How coronavirus is affecting conflicts in the Middle East

UN call for ceasefires to help fight Covid-19 has had mixed results

The novel coronavirus has put global trade on hold, placed half of the world population in confinement and has the potential to topple governments and reshape diplomatic relations.

The United Nations has appealed for ceasefires in all the major conflicts rocking the planet, with its chief Antonio Guterres on Friday giving a warning that "the worst is yet to come".

But it is not known what effect the pandemic will have on the several wars roiling the Middle East.

Here is an overview of its effects so far on the conflicts in Syria, Yemen, Libya and Iraq.



The Covid-19 outbreak turned into a pandemic just as a ceasefire brokered by the two main foreign actors in Syria's nine-year-old war –Russia and Turkey – was taking effect.

The 3 million people living in the ceasefire zone, in the country's north-west region of Idlib, had little hope the deal would hold.

Yet fears the coronavirus could spread like wildfire across the devastated country appear to have given the truce an extended lease of life.

According to the Syrian Observatory for Human Rights, a war monitor in the UK, the month of March had the lowest civilian death toll since the conflict started in 2011, with only 103 deaths.

The ability of the different administrations in Syria – the Damascus government, the autonomous Kurdish administration in the north-east and the militant-led alliance that runs Idlib – to manage the coronavirus threat is crutical to their credibility.

"This epidemic is a way for Damascus to show that the Syrian state is efficient and all territories should be returned under its governance," analyst Fabrice Balanche said.

But the pandemic and the global mobilisation it requires could precipitate the departure of US-led troops from Syria and neighbouring Iraq.

This, in turn, could create a vacuum in which the ISIS militant group, still reeling from the demise of its self-declared "caliphate" a year ago, could seek to step up its attacks.


The Yemeni government and the Houthi rebels initially responded positively to the UN appeal for a ceasefire, as did neighbouring Saudi Arabia, which leads an Arab military coalition in support of the government.

That rare glimmer of hope in the five-year-old conflict may, however, be short-lived after Iran-backed Houthi rebels fired missiles at Saudi Arabia.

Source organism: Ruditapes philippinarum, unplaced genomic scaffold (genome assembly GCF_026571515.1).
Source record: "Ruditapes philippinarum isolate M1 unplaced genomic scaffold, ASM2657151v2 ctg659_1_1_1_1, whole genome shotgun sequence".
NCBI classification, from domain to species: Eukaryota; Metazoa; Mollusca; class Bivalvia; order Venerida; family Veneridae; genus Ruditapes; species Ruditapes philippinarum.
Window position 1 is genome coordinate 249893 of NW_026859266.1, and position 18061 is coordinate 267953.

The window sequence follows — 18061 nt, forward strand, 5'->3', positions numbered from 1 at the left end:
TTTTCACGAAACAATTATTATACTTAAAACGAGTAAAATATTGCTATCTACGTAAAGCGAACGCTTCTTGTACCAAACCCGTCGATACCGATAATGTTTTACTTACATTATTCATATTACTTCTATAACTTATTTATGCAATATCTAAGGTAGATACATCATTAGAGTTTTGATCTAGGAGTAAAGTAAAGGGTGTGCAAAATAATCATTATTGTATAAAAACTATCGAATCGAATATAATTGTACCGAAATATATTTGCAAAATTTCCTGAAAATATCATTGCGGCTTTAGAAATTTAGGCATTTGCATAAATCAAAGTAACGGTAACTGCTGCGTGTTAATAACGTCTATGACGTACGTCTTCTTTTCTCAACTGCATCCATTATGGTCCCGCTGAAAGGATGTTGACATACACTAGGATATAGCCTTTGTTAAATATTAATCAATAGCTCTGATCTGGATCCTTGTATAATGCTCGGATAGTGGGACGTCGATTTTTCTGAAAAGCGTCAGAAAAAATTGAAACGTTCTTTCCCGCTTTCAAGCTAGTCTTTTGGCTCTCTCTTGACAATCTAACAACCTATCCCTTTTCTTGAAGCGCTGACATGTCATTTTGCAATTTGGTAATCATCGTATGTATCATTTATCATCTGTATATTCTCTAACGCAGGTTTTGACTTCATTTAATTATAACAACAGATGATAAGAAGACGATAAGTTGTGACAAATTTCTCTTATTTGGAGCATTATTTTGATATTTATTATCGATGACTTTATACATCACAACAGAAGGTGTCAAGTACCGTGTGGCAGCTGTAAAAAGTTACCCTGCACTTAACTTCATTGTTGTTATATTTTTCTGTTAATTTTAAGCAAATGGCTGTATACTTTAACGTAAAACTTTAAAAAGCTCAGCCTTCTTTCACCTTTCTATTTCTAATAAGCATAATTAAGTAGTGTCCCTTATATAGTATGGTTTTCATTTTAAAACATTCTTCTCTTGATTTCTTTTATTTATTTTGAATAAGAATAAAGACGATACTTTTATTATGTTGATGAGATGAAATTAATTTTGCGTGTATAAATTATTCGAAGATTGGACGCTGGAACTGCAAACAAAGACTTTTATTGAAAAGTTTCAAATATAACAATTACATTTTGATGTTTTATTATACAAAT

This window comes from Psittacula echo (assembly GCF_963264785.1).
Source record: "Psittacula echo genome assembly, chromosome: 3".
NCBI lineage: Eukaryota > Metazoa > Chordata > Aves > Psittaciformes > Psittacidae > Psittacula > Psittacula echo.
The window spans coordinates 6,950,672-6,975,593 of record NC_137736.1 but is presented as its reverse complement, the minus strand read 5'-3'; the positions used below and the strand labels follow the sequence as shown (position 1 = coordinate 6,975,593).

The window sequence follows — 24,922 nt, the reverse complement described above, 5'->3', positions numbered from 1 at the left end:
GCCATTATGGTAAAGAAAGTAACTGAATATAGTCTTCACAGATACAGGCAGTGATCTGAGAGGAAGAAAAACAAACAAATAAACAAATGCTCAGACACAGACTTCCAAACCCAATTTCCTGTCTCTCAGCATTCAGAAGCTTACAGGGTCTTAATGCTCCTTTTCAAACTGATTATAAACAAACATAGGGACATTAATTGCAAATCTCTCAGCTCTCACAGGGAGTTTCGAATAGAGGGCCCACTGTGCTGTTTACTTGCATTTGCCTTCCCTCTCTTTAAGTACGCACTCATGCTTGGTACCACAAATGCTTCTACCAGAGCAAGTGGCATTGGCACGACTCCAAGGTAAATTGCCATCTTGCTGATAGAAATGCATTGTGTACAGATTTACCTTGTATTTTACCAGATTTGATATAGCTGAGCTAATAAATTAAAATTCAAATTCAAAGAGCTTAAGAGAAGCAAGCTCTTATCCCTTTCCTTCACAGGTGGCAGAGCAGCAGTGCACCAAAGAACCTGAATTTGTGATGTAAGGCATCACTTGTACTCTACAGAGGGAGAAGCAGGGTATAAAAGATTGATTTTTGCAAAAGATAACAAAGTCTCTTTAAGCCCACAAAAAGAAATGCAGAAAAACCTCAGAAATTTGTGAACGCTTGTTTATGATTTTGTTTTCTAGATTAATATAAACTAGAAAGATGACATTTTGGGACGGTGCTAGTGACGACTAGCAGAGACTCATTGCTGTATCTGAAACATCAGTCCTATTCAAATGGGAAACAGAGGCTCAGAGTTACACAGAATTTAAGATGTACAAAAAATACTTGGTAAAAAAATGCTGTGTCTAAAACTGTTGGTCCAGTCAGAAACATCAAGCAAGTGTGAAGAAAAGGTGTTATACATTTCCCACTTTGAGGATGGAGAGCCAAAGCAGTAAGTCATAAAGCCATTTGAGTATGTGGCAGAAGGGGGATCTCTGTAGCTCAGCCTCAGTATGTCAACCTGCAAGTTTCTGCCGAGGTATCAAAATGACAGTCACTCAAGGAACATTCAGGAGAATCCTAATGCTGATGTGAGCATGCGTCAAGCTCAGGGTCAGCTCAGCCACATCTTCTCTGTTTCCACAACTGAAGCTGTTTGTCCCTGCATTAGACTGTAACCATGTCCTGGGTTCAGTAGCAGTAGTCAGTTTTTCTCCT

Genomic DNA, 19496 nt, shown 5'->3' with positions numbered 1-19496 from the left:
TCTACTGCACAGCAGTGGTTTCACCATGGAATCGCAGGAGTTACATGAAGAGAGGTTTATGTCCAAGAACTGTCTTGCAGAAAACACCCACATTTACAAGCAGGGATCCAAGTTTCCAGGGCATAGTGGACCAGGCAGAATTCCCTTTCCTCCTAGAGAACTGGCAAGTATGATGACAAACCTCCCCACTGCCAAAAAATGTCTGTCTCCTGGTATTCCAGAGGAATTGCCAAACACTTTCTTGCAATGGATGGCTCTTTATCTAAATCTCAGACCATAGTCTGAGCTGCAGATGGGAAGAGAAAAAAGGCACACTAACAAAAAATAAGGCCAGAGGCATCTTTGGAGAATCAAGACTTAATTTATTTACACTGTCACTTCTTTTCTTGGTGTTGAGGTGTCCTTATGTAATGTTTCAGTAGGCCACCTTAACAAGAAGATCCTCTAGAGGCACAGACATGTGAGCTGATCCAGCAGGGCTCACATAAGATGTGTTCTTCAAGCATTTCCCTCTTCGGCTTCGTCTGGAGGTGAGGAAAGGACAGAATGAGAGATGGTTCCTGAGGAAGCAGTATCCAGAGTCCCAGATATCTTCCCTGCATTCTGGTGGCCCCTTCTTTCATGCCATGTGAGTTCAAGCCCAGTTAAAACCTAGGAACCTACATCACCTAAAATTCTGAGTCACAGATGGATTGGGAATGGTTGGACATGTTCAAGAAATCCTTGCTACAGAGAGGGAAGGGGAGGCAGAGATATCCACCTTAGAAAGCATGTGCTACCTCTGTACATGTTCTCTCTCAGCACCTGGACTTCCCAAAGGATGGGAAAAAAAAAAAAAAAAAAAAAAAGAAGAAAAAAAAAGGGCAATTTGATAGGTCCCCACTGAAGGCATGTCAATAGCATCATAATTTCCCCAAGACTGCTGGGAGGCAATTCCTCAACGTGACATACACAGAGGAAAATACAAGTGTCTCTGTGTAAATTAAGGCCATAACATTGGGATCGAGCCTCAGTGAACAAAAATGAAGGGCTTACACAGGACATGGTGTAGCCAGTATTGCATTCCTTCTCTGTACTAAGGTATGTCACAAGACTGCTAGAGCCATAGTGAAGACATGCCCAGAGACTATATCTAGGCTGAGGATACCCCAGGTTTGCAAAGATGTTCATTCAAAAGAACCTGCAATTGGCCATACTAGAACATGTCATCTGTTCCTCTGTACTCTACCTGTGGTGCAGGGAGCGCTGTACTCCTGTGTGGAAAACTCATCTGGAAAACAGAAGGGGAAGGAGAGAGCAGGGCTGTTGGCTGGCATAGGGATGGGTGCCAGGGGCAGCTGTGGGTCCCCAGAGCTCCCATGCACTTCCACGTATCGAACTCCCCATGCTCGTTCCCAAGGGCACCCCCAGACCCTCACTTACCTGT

The Saudi-led Coalition retaliated by striking Houthi military targets in the rebel-held capital Sanaa on Monday.

Talks have repeatedly faltered but the UN envoy Martin Griffiths is holding daily consultations in a bid to clinch a nationwide ceasefire. Saudi Arabia has also invited Houthi representatives to Riyadh to hold direct talks although there is no word as yet on their reply to the offer.

More flare-ups in Yemen could compound a humanitarian crisis, described by the UN as the worst in the world, and invite a coronavirus outbreak of catastrophic proportions.

In a country where the health infrastructure has collapsed, where water is a rare commodity and where 24 million people require humanitarian assistance, people fear a catastrophe if a ceasefire does not allow for adequate aid.

"People will end up dying on the streets, bodies will be rotting in the open," said Mohammed Omar, a taxi driver in the Red Sea port city of Hodeida.


Much like Yemen, the main protagonists in the Libyan conflict initially welcomed the UN's ceasefire call but swiftly resumed hostilities.

Fierce fighting has rocked the south of the capital Tripoli in recent days, suggesting the risk of a major coronavirus outbreak is not enough to make guns fall silent.

Turkey has recently played an important role in the conflict, throwing its weight behind the Government of National Accord in Tripoli.

Fabrice Balanche predicted that accelerated Western disengagement from Middle East conflicts could limit Turkish support to the GNA.

That could eventually favour forces loyal to eastern-based Field Marshal Khalifa Haftar, who launched an assault on Tripoli a year ago to end the rule of militias.

Western countries have been hit hardest by the pandemic, which could prompt them to divert both military resources and peace-brokering capacity from foreign conflicts.

A report by the International Crisis Group said European officials said efforts to secure a ceasefire in Libya were no longer receiving high-level attention because of the pandemic.


Iraq is no longer gripped by fully-fledged conflict, but it remains vulnerable to an ISIS resurgence in some regions and its two main foreign backers are at each other's throats.

Iran and the United States are two of the countries most affected by the coronavirus but there has been no sign of any let-up in their battle for influence that has largely played out on Iraqi soil.

With most non-US troops in the coalition now gone and some bases evacuated, American personnel have regrouped in a handful of locations in Iraq.

Washington has deployed Patriot air-defence missiles, prompting fears of a fresh escalation with Tehran, whose proxies it blames for a spate of rocket attacks on bases housing US troops.

The New York Times reported that the US Department of Defence had ordered commanders to draw up plans to smash Kataib Hezbollah, the most bellicose of Iraq's Iran-backed militias.